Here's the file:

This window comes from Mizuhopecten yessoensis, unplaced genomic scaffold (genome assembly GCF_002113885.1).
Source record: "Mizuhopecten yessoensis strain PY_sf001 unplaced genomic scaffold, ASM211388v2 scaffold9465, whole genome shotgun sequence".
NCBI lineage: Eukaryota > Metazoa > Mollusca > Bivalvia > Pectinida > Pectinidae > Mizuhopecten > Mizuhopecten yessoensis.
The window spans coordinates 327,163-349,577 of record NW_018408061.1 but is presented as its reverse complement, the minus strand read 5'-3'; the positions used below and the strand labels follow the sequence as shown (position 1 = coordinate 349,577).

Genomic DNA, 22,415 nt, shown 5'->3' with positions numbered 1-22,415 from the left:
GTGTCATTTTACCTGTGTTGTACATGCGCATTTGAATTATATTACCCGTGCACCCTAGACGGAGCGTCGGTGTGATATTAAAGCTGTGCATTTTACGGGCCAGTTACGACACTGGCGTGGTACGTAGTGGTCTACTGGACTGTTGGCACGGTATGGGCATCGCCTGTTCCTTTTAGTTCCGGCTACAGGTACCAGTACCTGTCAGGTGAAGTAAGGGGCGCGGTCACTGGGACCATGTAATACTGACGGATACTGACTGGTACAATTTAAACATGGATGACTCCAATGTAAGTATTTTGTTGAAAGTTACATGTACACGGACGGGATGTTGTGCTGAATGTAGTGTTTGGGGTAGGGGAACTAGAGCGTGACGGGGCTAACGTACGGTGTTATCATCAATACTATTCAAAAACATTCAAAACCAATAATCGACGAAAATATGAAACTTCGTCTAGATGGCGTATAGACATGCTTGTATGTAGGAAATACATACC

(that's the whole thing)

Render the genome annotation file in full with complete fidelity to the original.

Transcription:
This window comes from Mizuhopecten yessoensis, unplaced genomic scaffold (genome assembly GCF_002113885.1).
Source record: "Mizuhopecten yessoensis strain PY_sf001 unplaced genomic scaffold, ASM211388v2 scaffold9465, whole genome shotgun sequence".
NCBI lineage: Eukaryota > Metazoa > Mollusca > Bivalvia > Pectinida > Pectinidae > Mizuhopecten > Mizuhopecten yessoensis.
The window spans coordinates 327,163-349,577 of record NW_018408061.1 but is presented as its reverse complement, the minus strand read 5'-3'; the positions used below and the strand labels follow the sequence as shown (position 1 = coordinate 349,577).

Genomic DNA, 22,415 nt, shown 5'->3' with positions numbered 1-22,415 from the left:
GTGTCATTTTACCTGTGTTGTACATGCGCATTTGAATTATATTACCCGTGCACCCTAGACGGAGCGTCGGTGTGATATTAAAGCTGTGCATTTTACGGGCCAGTTACGACACTGGCGTGGTACGTAGTGGTCTACTGGACTGTTGGCACGGTATGGGCATCGCCTGTTCCTTTTAGTTCCGGCTACAGGTACCAGTACCTGTCAGGTGAAGTAAGGGGCGCGGTCACTGGGACCATGTAATACTGACGGATACTGACTGGTACAATTTAAACATGGATGACTCCAATGTAAGTATTTTGTTGAAAGTTACATGTACACGGACGGGATGTTGTGCTGAATGTAGTGTTTGGGGTAGGGGAACTAGAGCGTGACGGGGCTAACGTACGGTGTTATCATCAATACTATTCAAAAACATTCAAAACCAATAATCGACGAAAATATGAAACTTCGTCTAGATGGCGTATAGACATGCTTGTATGTAGGAAATACATACC